Monday, September 17, 2012

Young vs. Old: Class Warfare?

A number of articles have appeared recently that focus on the relative wealth of retirement age citizens compared to the apparent lack of wealth in younger people. This difference is projected to continue growing and cause discontent between the two groups as youth must sacrifice in order to transfer their wealth upwards to satisfy the demands of the smug and comfortable elderly. There could be an interesting story to tell here, but those who insist on telling it seem more intent on conjuring up scenarios that support political or economic beliefs than interpreting any hard data.

A good example of the politically motivated conclusion is provided in an article by Robert J. Samuelson in the Wilson Quarterly: The Withering of the Affluent Society. Samuelson makes this claim:

"As it is, the generations are in an undeclared war. Americans in their late forties, fifties, and sixties believe that the contract made with them should be kept. They want their Social Security and Medicare benefits. They are angry when what they thought were career jobs are unexpectedly terminated; corporate buyouts and firings weren’t part of the bargain. Meanwhile, their children and grandchildren are befuddled and frustrated. Their unemployment rates are high, and their wage levels—compared to those of the past—are low. Yet they feel guilty advocating trims to Social Security and Medicare, even when the transfers go from the struggling young to the comfortable old."

The term "war" seems a bit extreme given the content of that paragraph. Is there any data presented to support his assumption? No. Perhaps he is just guessing, but one suspects that he wishes to use the notion of conflict between generations as a means to convince people to take actions that would be consistent with his political and economic philosophy. Our youth are trotted out as props to use in the conservatives’ arguments that we must cut social benefits.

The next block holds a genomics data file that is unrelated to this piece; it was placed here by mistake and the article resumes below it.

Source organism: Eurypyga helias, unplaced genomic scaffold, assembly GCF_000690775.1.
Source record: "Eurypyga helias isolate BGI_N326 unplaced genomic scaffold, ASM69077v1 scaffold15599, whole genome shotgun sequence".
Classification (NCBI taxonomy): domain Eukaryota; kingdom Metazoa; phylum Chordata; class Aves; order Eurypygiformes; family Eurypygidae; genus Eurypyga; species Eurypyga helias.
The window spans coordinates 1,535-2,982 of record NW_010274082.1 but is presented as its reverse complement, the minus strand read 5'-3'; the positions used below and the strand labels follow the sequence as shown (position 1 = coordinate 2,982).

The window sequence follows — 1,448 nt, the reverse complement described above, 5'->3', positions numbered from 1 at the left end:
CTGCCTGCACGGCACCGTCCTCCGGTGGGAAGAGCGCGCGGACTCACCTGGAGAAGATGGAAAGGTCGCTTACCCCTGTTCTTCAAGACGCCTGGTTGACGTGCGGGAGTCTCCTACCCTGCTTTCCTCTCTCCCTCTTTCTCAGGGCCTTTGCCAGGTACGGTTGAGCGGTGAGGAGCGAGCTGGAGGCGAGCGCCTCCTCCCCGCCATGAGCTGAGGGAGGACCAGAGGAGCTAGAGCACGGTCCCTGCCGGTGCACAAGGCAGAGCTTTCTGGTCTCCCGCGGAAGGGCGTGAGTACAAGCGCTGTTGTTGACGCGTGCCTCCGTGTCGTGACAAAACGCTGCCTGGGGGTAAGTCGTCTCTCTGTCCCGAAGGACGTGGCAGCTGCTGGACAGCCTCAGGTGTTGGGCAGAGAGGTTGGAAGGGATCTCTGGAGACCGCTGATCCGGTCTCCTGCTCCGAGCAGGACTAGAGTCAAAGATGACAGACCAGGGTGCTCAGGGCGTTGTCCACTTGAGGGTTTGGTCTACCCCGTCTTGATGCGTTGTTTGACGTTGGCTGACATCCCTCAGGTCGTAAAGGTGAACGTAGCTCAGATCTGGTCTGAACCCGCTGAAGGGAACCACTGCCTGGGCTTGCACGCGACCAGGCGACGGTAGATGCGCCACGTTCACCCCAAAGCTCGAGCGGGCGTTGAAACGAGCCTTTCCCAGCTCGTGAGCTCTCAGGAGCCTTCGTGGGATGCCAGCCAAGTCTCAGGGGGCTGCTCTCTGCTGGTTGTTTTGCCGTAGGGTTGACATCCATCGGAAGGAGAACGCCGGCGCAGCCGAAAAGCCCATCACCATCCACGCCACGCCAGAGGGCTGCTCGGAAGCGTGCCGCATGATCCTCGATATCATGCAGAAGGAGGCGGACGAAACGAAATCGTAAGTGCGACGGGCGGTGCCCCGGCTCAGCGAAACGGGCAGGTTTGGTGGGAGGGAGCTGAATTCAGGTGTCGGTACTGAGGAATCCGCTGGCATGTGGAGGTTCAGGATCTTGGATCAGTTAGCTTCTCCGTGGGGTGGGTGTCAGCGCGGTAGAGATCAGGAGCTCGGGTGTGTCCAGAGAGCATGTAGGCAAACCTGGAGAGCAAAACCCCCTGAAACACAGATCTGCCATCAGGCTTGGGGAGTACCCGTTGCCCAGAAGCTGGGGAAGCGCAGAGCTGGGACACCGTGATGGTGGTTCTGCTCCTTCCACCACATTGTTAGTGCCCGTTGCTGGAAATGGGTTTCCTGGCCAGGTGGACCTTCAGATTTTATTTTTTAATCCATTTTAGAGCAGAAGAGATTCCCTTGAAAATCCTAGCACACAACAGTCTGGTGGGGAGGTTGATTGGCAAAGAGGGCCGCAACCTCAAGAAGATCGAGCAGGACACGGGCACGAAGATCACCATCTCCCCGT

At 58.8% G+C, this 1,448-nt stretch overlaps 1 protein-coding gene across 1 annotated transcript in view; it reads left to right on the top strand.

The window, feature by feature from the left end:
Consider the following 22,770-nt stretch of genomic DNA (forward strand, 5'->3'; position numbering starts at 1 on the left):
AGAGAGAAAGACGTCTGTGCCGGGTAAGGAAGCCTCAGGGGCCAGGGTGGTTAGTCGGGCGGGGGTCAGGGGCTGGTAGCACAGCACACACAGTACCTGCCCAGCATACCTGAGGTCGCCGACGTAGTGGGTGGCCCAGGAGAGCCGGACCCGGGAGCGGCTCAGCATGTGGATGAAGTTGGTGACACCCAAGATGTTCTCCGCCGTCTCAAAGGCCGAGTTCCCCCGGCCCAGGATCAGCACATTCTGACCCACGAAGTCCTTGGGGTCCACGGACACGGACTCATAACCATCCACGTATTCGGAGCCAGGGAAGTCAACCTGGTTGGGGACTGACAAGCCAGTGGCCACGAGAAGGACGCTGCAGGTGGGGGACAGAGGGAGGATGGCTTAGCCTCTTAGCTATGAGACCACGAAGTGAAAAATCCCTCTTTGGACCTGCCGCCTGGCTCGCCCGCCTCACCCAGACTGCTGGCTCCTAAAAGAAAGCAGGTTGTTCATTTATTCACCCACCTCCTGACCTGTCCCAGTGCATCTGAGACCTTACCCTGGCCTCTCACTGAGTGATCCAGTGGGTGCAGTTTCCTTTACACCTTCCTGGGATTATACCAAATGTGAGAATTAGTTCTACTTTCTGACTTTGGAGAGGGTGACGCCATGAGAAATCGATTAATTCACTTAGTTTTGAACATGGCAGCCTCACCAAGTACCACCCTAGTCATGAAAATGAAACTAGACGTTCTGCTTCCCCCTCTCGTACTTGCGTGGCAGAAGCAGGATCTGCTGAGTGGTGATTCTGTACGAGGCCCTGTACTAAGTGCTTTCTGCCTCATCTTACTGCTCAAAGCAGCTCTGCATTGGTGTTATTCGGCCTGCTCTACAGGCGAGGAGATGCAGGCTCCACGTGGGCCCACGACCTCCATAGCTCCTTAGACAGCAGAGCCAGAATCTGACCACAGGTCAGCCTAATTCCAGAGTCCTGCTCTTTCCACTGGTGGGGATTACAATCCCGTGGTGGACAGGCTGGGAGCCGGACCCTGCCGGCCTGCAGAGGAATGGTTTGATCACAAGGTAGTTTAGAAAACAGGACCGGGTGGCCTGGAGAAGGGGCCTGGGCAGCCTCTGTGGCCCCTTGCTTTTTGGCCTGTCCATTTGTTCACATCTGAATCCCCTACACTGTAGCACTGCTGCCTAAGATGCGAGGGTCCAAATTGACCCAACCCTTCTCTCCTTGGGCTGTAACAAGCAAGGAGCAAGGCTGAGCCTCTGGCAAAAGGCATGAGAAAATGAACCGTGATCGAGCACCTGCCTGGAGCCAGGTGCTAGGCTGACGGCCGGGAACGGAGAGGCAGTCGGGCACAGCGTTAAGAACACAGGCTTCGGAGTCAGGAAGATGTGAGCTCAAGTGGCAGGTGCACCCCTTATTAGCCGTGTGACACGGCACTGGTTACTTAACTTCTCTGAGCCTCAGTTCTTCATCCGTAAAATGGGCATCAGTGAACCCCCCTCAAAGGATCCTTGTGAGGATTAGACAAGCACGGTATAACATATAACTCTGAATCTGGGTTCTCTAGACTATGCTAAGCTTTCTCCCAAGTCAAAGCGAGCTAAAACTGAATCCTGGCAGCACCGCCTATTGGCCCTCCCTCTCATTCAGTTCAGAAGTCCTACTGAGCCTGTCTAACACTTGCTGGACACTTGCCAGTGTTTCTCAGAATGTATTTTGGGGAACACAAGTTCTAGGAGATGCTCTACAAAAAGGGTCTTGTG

Consider some of his other statements.

"Even assuming a full recovery from the Great Recession—possible, though not certain—the resulting prosperity will be qualified by greater competition for scarce economic resources. Massive federal budget deficits are only the most conspicuous sign of a society that has promised itself more than it can afford."

"The future of today’s young has been heavily mortgaged. The grimmest prospect is a death spiral for the welfare state. That could happen if we continue to pay for promised benefits by increasing taxes or deficits, further retarding economic growth and thus spurring still more tax and deficit increases to sustain benefits."

Samuelson makes valid but arguable points about our economic condition, but where is this intergenerational war?

David Leonhardt injects cultural differences between young and old in an article in the New York Times: Old vs. Young. He indicates that of all the things that divide our society into segments, there is one that has not received sufficient attention.

"But you can make a strong case that one dividing line has actually received too little attention. It’s the line between young and old."

"Draw it at the age of 65, 50 or 40. Wherever the line is, the people on either side of it end up looking very different, both economically and politically."

"Throughout the 1980s and ’90s, younger and older adults voted in largely similar ways with a majority of each supporting the winner in every presidential election. Sometime around 2004, though, older voters began moving right, while younger voters shifted left. This year, polls suggest that Mitt Romney will win in a landslide among the over-65 crowd and that President Obama will do likewise among those under 40."

Leonhardt refers to exit poll data from presidential elections to indicate differences in the voting pattern of young and old. The data really only supports a distinctive difference in the 2008 election. That is one data point—two if one anticipates the 2012 results. But does this polarization by age indicate some fundamental shift in attitudes by young and old, or is it merely a response to the shift to the right by the Republican Party and a greater emphasis on controversial "values."